It is not likely that your fixed income will outpace the inflation and the cost of living, do you go on government dole or you trade your pride with work and self sufficiency.
The endless printing of money and the democrats demanding no debt ceiling will make everyones life misarable in future, therefore, I conclude that renting is not going to be easy or predictable as #1 shorebreak thinks.

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Comment #6 by Anonymous posted on
Anonymous
Possibly true, but the same could be said for owning your own house.  Fixed income not keeping up with increased taxes, insurance, maintenance, etc.  Rent or own, life's a crapshoot!

4
Comment #7 by Hoody posted on
Hoody
I'd like to rent too, but the cost of even a small apartment is crazy, and like one said as rents go up and you could always be evicted.

Luckily I bought a small cheap home back in 80, paid it off in 07, live in a small city, my property tax amounts to less than 100 bucks a month, where could I rent for that? a 3 bedroom home with 3/4 ak land. Since I have no one around that would want it, I don't spend anything on it, only if the roof leaks or the hot water heater busts. I have never even bothered to paint the inside in 30 years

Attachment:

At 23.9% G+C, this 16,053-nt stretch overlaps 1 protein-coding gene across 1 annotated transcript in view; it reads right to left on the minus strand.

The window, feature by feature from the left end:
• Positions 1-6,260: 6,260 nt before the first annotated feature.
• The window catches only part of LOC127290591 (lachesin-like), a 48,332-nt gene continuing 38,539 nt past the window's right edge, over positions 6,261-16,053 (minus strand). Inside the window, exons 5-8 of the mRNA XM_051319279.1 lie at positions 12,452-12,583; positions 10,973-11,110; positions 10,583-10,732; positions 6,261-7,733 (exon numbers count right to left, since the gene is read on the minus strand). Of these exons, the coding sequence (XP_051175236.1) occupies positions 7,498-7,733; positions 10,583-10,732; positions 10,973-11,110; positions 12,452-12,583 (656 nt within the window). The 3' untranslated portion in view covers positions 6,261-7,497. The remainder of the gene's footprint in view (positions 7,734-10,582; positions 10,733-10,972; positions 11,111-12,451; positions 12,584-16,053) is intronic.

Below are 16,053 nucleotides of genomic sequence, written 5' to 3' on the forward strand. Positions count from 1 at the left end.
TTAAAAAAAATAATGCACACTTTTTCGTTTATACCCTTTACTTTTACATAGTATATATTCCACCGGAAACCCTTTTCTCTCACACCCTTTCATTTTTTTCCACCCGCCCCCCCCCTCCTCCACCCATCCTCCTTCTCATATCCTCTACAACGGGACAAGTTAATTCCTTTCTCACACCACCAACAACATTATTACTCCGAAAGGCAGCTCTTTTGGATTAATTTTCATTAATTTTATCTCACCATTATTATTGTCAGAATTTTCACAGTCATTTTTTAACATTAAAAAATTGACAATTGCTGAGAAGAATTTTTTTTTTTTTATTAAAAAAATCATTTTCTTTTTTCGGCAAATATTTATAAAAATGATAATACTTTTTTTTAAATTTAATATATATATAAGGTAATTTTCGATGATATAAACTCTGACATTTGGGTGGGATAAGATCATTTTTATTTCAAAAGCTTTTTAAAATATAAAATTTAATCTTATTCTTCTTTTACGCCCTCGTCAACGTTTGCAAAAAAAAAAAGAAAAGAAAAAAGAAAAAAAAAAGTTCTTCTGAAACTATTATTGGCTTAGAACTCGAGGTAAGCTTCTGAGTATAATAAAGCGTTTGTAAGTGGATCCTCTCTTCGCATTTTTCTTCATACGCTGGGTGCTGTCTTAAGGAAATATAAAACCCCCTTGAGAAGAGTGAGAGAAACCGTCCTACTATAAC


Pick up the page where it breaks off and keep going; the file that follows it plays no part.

But for simplicity a small apartment would be fine, they are just nuts on the rents and rules.

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Comment #9 by Anonymous posted on
Anonymous
Just get reverse mortgage and live rent and mortgage free forever, problem solved. You can not do that if you rent,

4
Comment #12 by Anonymous posted on
Anonymous
Personally, I would never even consider a reverse mortgage.  Be very, very careful what you are getting into with a reverse mortgage.

4
Comment #10 by Marion C. (anonymous) posted on
Marion C.